albacore's picture
albacore

Thanks Ilya, that website is useful. It looks like home milled rye grain through a coarse sieve will be a good match for the wallpaper grade!

Lance

albacore's picture
albacore

Ilya, please could you tell me what is the translation in this recipe:

ПАРА (до полного созревания при 28-29С, 2,5 - 3 часа):

- 349 г. – заварки (всю);
- 175 г. – закваски (100 г. муки 75 г. воды);
- 140 г. – воды;
- 180 г. – ржаной муки.

заварки (всю) is coming out as tea leaves!

Ilya Flyamer's picture
Ilya Flyamer

It says ОПАРА - preferment. Then:

Preferment (until fully mature at 28-29°C, 2.5-3 hrs):

349g scald (all)

175 g levain/starter (100g flour, 75 g water)

140 g water

180 g rye flour

 

Заварка literally means "brew" - both in the context of tea (then it means tea leaves or strong tea you dilute before drinking), and in the context of bread making, meaning scald. So all these weird mistranslations have a reason!

albacore's picture
albacore

Many thanks! I recently made a malt loaf that had cold tea in the recipe, so anything is possible!!

Lance

suave's picture
suave

I've tried both Fawcett and Simpsons malts.  They are very similar in color to each other and significantly lighter than the Russian stuff.  That difference, however, is not critical.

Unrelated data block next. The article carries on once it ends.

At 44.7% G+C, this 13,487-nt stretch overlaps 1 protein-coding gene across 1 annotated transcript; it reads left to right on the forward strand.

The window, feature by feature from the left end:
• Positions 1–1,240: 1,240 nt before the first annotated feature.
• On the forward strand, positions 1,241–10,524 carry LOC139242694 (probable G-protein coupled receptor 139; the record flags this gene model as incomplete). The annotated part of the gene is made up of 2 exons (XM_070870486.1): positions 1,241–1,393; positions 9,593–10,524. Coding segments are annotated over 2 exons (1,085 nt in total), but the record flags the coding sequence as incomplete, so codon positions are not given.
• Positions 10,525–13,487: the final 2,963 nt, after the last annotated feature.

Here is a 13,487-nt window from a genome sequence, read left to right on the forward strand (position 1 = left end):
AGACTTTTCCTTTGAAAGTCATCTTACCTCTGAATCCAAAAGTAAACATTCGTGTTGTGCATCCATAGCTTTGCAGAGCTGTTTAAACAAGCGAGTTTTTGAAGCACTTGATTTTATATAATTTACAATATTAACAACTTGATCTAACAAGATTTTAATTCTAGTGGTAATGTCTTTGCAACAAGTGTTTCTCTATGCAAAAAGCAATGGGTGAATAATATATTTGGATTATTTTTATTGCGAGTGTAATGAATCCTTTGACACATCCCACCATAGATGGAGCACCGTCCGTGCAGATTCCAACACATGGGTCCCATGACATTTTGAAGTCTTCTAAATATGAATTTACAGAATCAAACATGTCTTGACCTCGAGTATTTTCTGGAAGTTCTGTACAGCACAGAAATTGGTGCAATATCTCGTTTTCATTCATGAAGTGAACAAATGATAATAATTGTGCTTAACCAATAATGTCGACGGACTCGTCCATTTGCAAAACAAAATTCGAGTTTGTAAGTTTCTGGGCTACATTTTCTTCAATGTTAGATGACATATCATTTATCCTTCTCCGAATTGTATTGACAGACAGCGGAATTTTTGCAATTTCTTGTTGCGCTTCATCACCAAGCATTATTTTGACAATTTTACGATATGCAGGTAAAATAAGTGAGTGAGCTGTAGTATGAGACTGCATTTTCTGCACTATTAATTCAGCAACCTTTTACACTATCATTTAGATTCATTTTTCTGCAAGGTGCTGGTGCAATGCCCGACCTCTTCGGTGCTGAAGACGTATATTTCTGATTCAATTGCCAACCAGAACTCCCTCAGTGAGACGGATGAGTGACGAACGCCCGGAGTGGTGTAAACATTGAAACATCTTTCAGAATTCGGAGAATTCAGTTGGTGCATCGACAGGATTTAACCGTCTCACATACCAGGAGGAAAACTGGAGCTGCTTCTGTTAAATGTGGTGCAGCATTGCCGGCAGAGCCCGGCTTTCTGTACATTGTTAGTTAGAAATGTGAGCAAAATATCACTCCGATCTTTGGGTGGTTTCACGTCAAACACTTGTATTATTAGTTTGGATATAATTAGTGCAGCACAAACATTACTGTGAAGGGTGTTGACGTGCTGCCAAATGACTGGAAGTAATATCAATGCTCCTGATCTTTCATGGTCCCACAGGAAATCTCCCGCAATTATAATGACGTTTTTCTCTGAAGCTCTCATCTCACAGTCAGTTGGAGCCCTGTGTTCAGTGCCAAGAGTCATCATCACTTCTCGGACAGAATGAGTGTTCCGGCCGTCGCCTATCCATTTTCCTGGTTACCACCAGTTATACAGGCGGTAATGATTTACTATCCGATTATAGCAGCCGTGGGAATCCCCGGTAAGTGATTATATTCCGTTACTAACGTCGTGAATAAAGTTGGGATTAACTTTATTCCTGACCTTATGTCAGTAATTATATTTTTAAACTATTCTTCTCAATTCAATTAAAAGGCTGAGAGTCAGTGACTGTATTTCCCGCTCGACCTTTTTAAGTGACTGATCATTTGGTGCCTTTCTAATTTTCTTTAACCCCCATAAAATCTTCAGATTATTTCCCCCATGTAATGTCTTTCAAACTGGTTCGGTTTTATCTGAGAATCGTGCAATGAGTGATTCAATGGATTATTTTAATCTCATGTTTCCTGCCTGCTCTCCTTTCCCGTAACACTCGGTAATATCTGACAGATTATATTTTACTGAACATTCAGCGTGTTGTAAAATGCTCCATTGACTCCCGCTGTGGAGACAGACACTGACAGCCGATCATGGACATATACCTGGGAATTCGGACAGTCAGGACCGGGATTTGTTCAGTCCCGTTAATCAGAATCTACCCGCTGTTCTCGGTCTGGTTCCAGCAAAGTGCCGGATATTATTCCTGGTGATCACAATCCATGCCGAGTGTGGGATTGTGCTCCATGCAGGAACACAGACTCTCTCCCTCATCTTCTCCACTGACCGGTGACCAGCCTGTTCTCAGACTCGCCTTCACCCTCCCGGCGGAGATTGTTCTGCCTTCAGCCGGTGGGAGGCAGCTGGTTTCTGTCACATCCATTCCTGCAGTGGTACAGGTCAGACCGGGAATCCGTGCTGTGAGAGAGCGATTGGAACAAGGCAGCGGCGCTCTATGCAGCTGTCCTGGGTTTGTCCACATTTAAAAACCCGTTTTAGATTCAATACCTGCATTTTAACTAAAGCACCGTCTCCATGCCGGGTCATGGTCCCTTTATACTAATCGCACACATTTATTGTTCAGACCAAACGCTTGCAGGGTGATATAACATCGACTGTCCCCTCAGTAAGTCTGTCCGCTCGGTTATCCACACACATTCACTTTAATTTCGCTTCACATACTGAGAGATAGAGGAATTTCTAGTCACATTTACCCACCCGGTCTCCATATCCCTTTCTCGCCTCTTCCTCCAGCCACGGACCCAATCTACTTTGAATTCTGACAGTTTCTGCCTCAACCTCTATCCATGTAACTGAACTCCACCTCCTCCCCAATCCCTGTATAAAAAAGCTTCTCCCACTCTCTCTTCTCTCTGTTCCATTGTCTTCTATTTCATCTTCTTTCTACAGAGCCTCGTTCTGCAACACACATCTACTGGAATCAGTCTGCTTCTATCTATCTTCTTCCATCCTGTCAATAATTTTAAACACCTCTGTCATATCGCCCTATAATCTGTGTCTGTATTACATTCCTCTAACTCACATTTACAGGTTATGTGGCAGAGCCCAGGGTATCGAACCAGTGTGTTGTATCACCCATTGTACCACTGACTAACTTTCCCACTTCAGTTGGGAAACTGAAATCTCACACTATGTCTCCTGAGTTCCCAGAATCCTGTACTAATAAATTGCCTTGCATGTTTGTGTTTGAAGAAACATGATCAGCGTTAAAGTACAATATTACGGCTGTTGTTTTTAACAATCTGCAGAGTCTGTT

Anon2's picture
Anon2 (not verified)

They do look very similar it's just the wording that differs. But as you say it's not critical. Only a small amount is used. 

suave's picture
suave

Oh, you probably would have noticed the difference if you compared it to the bread made with proper Russian malt.  And you would have definitely noticed it in a bread that does not rely on adjunct coloring and sugar as much as Borodinskiy.

Anon2's picture
Anon2 (not verified)

And compare. But not before I've used up 500g of the Simpson's Malts Red Rye Crystal I've started. Going to take me a while! In the meantime if you know of any good places that will ship to London let me know.

suave's picture
suave

There's an Ukrainian seller on ebay who's offering it, but I haven't seen or used his stuff, so I can't really say how good it is. 

Anon2's picture
Anon2 (not verified)

I'll take a look. Got some time to look around. Perhaps as an option I could go into one of many eastern European shops near me and ask them if they can get hold of it. 

Yippee's picture
Yippee
Anon2's picture
Anon2 (not verified)